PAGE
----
Nevin Healthy: Physically, Mentally and On the Field
SCOTTSDALE, Az. – Life is good for Tyler Nevin.
He is coming off an impact season with the Rockies High-A Lancaster affiliate where he hit .328, second best in the California League, with career highs in doubles (25), home runs (13), and most of all games played (100).
And he is building on that success in the Arizona Fall League, where he is leading the league in hitting, just ahead of Vladimir Guerrero, Jr., the top-ranked prospect in baseball, who is in line for a starting job with the big-league Blue Jays next spring. Playing three out of six games each week, he even leads the AFL in RBI with 14, and has hit safely in all nine games in which he has played.
Earlier this week, he was selected the AFL Player of the Week.
It is, said Nevin, about time.
The 38th player selected in the 2015 first-year player draft, Nevin has been slowed in development by a series of injuries that limited him to 83 games combined his first two full season in pro ball. There was a hamstring injury so severe that Nevin played only one game – getting one at-bat, in which he doubled – at short-season A Boise in 2016. And then came broken bone in his hand on a “fluke swing” that allowed him to play only 82 games between Boise (six games) and low-A Asheville in 2017.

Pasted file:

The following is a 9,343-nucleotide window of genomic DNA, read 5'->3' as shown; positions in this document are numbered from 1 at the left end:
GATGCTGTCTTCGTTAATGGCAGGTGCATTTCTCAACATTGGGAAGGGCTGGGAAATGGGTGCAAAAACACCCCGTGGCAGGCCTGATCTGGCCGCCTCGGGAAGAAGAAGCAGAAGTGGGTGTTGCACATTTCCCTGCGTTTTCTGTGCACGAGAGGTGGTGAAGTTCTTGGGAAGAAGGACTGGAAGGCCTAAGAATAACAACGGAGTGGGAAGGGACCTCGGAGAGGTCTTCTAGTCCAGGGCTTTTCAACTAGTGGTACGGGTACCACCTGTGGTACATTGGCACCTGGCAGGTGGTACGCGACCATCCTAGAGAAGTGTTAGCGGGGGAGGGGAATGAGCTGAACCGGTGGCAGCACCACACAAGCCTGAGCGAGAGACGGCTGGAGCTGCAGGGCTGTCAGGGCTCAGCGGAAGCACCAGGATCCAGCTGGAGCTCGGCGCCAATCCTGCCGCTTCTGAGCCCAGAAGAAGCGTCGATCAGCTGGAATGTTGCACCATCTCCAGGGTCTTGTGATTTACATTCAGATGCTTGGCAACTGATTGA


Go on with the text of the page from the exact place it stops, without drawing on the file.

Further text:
Then came 2018, and the trip to Lancaster. He had a minor quad injury in 2018, but that was nothing compared to the two previous seasons. And with the chance to get regular playing time, the potential scouting director Bill Schmidt and area scout Jon Lukens saw when Nevin was at Poway (Ca.) High School back in 2015 was on dsplay.
“Obviously, Schmidty knew what he had when he drafted him, in terms of the tools,” said Zach Wilson, senior director of player development. “It’s difficult to transfer those tools and skills when you are not on the field. … This year he was able to get some real development time, and the Fall League only expands that opportunity,
“He is finally able to show what he can do and improve in the ways he needs to improve.”
The first thing was to add versatility. A quality third base prospect, he began working at first base this year, and has focused on first base in the AFL. It’s the Rockies way of creating options, instead of pigeon-holing a player in one spot, where he could get blocked in his bid to get to the big leagues.
Just like the decision to send him to the AFL was built around getting Nevin more playing time, but more importantly to provide him a chance to face more advanced pitching to see how he handles that.
No problem. That .469 average he took into Wednesday’s games is evidence of that.
“Everybody can say what they want, but I guarantee you, there is nobody more frustrated than me,” said Nevin. “That is 100 percent truth. Every time something like that has happened nobody was more upset, more disappointed, more bothered than I was.”
And that’s why Nevin was so eager to adopt a workout program designed to strengthen his lower body.